A voicehearer’s path ~

Posts tagged ‘Mother Earth’

Renewal ~

inipi002Each year, as the calendar moves gently but inexorably toward the spring, we begin to think of renewal, of the rebirth of the plants that blanket our lawns and gardens, of the rebirth of life on all levels, including our own.  I remember being taught that Christianity taught rebirth of the soul through Jesus Christ, and that no other faith taught any sort of rebirth. I still wonder if that pastor knew what he said was a lie, or if it was just ignorance.

The Native American means of renewal or rebirth is the sweat lodge, or inipi, in the Lakota language of the Souix.  During that ceremony one enters the womb of the mother (Earth) and via the ceremony and ones sincere prayers experiences a literal rebirth upon exit from the lodge. I have been through this ceremony more than once, and that is not an exaggeration. There are purification ceremonies among the Buddhists, and among nearly every group that aims toward better or higher living among it’s adherents. Through these ceremonies, one “washes away” the past and is born anew, to deal with life from a new chartres2perspective. It is very effective, and, at least among the Natives of North America, one can repeat the process later, when it is necessary.

Even in Christianity one can access a renewal when it is needed. This is via the labyrinth, whether you use the Chartre path or another, the prayerful, meditational walk through the steps of a labyrinth can give one new insight into one’s life. Even in the lives of those who do not follow particular ceremonies, but who experience a quintessential spirituality just in the living from one day to another, there is a sense of renewal that automatically comes with the spring.

It is in the release from the snow, which often keeps us indoors unless we are a winter sports person, from the new warmth in the air, from the new flowers that blossom all over the place, everything simply feels new. This sense of renewal can give us new purpose, or revive the purpose we knew before, it doesn’t matter, it’s so refreshing and so wonderful. No faith has a stranglehold on this feeling, or it’s purpose, Mother Nature is the authoress, even for those who do not believe there is such a thing as the Holy Spirit. Amazing! Absolutely amazing!


Shiny rocks ~

petrified-woodI have always adored shiny rocks. I collected them as a child. I remember my mother asking me one time what were all those boxes under my bed, and she made me pull them out so she could see them. I had a lovely collection of river stones and arrowheads and Indian beads. I thought they were fun to collect, and besides, if I had my floor all covered with stones right up to the springs, no monsters could stay there and scare me at night. Well, think about the logic, it worked, didn’t it? I didn’t see one monster while I had those rocks under my bed! She made me take them back outdoors. Pssst, I kept a few, and would trade them with my other stone rainbow_4opfriends back and forth. OK, so I was a little off-center, what else is new? Now, with all the New Age shops and all, I get to collect pretty rocks, and only look silly to the folks who label the NewAgers as kooks.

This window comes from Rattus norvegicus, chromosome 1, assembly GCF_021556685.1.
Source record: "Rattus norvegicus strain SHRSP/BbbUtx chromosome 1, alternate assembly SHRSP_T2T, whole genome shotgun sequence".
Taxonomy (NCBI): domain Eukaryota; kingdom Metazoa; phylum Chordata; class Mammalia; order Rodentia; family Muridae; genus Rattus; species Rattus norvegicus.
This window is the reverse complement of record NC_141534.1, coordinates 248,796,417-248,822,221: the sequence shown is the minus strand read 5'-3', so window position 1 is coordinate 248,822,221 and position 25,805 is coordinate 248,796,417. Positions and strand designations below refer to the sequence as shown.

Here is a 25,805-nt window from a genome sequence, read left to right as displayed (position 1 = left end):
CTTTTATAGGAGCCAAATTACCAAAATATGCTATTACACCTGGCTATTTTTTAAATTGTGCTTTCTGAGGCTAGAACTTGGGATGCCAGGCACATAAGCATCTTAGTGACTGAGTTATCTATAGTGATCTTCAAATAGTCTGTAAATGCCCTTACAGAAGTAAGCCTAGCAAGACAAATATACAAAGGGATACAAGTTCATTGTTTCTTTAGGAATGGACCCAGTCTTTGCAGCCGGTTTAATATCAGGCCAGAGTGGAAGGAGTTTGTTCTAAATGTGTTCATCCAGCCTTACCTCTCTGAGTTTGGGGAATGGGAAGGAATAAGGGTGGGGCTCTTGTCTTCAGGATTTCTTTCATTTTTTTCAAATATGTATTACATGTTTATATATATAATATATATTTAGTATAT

When I moved to Texas I only kept some of my stone friends. Most went back to the Mother Earth. I have a friend who paints river rocks, she does a nice job, and they look collectible when she gets them done. The Native Americans value the stone people as friends, and I think that is perhaps what drew me to the culture as much as my father’s ancestry.

I found a white holey stone once, and my teacher told me to keep that, because it meant that the river spirits liked me and would protect me. I still have that friend. I wear a jade pi now, a circle that represents heaven and earth.

“Jade held a special place in Chinese religion; a place accorded no other substance. It was the link between earth and Heaven, 2282the bridge from life to immortality. It was a conduit, a conductor, the embodiment of man’s highest thought, just touching upon the divine. In religious ceremonies the Emperor often used jade as we might a telephone, except that when he held up the jade Pi form and spoke through it he spoke to Heaven. And through jade, Heaven was said to send its blessings in return.”

Jade: Stone of Heaven, Richard Gump, 1962

Jade, then is a prayer stone, and I treasure it thusly. In fact, that has long been my connection with stones. I think of them as solid prayers. When I give a stone to someone as a gift, I will meditate on what to give and then find the stone that best suits their need in color and shape. Color being the key to the sense of prayer with each. I have no diamonds, as much because even an uncut one the size I would want is exorbitantly priced. I love the way a properly cut diamond shines the rainbow when the sun shines through it. My mother’s used to catch the sun and splay little bits of rainbow scattered all over the walls and furniture.

helioI didn’t feel quite so whacked when I found out as a teenager reading the Bible, that the breastplate of the high priest was a cage that bore twelve stones to signify the 12 tribes. I guess Hashem likes stones, too. Are they “spiritual?” I don’t know, but they work for me much the same as prayer beads work for others. I sometimes use the mantra, “Aum mani padme hum.” when I am meditating with my stone friends and thinking of the prayer needs of others. The “a” in aum stands for the manifest world, the “u” for the transitional world within ourselves where things are coming into being through our thoughts, and the “m” stands for the unmanifest world, so essentially the aum stands for the “All that Is”, the rest of the phrase is loosely translated as a request for enlightenment toward compassion for all living beings, and therefore very much a request for healing for those on my prayer list.

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